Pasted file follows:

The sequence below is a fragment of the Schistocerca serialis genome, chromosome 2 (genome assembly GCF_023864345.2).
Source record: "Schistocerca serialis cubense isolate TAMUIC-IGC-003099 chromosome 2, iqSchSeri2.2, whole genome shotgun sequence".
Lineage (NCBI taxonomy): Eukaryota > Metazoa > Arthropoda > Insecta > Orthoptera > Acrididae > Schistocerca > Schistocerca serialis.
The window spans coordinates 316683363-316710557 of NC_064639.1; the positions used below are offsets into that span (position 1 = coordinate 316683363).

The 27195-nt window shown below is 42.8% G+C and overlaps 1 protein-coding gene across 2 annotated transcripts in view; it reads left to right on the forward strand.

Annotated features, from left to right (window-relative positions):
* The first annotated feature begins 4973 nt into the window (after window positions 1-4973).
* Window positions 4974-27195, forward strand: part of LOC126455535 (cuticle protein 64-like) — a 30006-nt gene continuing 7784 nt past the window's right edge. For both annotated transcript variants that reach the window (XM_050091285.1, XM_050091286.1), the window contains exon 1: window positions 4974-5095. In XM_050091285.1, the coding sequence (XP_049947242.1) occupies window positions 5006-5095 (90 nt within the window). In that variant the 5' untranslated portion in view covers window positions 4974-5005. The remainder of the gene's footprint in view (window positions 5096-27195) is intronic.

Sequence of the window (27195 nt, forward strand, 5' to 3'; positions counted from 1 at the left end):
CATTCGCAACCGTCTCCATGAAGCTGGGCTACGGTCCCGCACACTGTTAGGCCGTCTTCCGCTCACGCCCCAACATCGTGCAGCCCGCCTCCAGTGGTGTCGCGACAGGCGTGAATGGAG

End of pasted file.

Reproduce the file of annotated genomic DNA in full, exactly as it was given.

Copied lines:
The sequence below is a fragment of the Schistocerca serialis genome, chromosome 2 (genome assembly GCF_023864345.2).
Source record: "Schistocerca serialis cubense isolate TAMUIC-IGC-003099 chromosome 2, iqSchSeri2.2, whole genome shotgun sequence".
Lineage (NCBI taxonomy): Eukaryota > Metazoa > Arthropoda > Insecta > Orthoptera > Acrididae > Schistocerca > Schistocerca serialis.
The window spans coordinates 316683363-316710557 of NC_064639.1; the positions used below are offsets into that span (position 1 = coordinate 316683363).

The 27195-nt window shown below is 42.8% G+C and overlaps 1 protein-coding gene across 2 annotated transcripts in view; it reads left to right on the forward strand.

Annotated features, from left to right (window-relative positions):
* The first annotated feature begins 4973 nt into the window (after window positions 1-4973).
* Window positions 4974-27195, forward strand: part of LOC126455535 (cuticle protein 64-like) — a 30006-nt gene continuing 7784 nt past the window's right edge. For both annotated transcript variants that reach the window (XM_050091285.1, XM_050091286.1), the window contains exon 1: window positions 4974-5095. In XM_050091285.1, the coding sequence (XP_049947242.1) occupies window positions 5006-5095 (90 nt within the window). In that variant the 5' untranslated portion in view covers window positions 4974-5005. The remainder of the gene's footprint in view (window positions 5096-27195) is intronic.

Sequence of the window (27195 nt, forward strand, 5' to 3'; positions counted from 1 at the left end):
CATTCGCAACCGTCTCCATGAAGCTGGGCTACGGTCCCGCACACTGTTAGGCCGTCTTCCGCTCACGCCCCAACATCGTGCAGCCCGCCTCCAGTGGTGTCGCGACAGGCGTGAATGGAG